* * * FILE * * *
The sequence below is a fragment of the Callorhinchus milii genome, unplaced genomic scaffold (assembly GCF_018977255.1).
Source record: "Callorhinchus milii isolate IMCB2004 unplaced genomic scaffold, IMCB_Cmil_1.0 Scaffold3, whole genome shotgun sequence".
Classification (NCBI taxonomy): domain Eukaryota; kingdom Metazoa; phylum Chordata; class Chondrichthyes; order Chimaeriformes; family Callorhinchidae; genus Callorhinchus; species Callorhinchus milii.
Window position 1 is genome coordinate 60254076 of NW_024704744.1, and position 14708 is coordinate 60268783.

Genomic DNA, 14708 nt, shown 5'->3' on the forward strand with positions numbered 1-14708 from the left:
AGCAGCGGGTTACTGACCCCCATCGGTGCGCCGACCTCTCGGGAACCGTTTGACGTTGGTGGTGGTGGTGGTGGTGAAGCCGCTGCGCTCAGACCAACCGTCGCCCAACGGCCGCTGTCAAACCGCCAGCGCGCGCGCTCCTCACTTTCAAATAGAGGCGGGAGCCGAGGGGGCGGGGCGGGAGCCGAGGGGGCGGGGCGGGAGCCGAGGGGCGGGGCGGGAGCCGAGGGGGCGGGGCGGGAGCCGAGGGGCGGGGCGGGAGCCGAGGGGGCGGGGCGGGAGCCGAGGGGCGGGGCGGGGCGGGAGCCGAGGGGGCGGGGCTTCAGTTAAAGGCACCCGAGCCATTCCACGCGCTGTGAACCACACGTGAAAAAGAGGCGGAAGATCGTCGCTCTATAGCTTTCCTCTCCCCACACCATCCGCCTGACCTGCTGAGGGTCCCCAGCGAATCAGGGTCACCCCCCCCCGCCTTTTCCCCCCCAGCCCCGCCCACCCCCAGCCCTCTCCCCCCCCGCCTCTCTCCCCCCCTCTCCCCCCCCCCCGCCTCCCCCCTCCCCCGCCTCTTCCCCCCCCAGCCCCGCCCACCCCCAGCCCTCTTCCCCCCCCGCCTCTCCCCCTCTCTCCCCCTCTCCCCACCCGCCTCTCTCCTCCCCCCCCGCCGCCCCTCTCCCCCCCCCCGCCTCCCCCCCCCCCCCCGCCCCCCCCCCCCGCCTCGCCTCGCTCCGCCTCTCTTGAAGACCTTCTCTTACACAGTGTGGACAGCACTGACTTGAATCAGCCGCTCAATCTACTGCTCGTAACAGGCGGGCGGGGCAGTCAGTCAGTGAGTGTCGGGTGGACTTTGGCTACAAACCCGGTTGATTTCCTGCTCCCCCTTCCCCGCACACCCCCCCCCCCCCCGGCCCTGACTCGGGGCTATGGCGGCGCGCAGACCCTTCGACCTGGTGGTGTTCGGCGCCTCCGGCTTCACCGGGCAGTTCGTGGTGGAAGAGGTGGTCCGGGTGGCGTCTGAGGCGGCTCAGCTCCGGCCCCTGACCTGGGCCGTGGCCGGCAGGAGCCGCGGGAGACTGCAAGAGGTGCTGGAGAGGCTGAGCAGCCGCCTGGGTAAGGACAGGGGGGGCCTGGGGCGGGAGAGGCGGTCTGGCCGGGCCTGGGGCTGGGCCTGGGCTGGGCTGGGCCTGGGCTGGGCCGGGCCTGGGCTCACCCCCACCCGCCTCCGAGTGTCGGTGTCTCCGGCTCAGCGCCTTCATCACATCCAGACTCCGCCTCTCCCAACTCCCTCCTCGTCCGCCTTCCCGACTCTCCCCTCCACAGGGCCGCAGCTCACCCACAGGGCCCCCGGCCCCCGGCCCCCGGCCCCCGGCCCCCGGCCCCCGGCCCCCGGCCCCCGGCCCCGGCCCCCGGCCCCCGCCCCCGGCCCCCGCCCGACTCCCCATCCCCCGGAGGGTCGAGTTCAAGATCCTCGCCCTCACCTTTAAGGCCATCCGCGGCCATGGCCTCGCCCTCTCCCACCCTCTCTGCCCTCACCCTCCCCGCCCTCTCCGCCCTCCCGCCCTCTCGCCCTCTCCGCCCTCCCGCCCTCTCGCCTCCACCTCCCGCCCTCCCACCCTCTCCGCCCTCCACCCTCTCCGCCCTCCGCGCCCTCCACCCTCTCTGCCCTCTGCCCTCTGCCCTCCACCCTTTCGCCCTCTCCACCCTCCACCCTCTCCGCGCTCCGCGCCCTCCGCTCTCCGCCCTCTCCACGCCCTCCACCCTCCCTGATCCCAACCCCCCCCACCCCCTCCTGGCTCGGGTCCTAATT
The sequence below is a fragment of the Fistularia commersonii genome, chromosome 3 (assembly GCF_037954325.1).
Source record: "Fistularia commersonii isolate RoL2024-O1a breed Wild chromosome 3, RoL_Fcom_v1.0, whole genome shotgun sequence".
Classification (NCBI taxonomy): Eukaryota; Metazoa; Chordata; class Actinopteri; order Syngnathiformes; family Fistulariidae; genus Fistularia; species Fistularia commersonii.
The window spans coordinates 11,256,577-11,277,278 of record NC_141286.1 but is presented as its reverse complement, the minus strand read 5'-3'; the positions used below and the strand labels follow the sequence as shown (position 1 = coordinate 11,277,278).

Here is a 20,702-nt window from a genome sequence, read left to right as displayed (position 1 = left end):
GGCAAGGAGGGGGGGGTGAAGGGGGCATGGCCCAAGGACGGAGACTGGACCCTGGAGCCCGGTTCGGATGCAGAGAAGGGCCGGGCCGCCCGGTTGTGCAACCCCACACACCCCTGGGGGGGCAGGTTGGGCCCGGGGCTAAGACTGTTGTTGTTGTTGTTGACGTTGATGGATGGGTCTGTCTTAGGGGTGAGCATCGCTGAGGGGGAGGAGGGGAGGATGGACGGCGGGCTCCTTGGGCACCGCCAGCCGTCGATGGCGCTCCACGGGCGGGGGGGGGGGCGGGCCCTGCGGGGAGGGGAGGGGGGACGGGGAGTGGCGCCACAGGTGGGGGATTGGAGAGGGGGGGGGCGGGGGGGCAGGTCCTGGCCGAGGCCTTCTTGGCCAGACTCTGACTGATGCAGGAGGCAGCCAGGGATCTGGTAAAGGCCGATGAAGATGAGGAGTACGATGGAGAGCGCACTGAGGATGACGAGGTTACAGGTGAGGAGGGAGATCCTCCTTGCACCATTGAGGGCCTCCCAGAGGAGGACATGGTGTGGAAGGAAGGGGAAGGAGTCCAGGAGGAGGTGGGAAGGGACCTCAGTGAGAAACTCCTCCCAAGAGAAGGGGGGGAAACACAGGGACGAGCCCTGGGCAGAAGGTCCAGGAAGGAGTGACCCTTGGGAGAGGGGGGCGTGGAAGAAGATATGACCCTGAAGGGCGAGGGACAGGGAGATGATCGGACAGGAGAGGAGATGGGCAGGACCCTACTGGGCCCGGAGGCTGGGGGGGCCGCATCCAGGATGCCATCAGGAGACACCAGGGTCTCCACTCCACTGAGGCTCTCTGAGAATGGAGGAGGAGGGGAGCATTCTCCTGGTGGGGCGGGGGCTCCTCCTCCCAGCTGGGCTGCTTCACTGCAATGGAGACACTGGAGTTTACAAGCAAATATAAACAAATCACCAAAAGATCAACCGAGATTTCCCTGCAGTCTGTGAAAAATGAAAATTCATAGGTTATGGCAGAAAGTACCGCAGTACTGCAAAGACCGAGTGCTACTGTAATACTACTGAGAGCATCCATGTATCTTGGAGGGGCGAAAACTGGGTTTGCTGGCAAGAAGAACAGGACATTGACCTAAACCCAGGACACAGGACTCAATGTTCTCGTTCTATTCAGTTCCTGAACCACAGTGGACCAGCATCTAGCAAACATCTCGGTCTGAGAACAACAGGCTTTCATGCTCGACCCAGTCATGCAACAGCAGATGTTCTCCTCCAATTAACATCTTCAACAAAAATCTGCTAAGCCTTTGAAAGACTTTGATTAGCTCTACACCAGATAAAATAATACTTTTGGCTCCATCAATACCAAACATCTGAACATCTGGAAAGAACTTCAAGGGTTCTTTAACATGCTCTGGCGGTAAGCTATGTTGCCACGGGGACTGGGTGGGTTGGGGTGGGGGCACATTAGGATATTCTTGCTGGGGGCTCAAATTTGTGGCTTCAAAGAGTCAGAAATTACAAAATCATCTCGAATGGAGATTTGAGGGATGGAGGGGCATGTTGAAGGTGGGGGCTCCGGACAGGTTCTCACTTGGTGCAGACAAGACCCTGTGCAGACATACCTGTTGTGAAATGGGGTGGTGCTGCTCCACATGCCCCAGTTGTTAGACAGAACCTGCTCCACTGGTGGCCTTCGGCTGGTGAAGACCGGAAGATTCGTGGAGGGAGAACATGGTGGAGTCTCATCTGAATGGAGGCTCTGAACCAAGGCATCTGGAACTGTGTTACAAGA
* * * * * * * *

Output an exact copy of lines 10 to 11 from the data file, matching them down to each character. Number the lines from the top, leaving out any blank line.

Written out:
The window spans coordinates 11,256,577-11,277,278 of record NC_141286.1 but is presented as its reverse complement, the minus strand read 5'-3'; the positions used below and the strand labels follow the sequence as shown (position 1 = coordinate 11,277,278).

Here is a 20,702-nt window from a genome sequence, read left to right as displayed (position 1 = left end):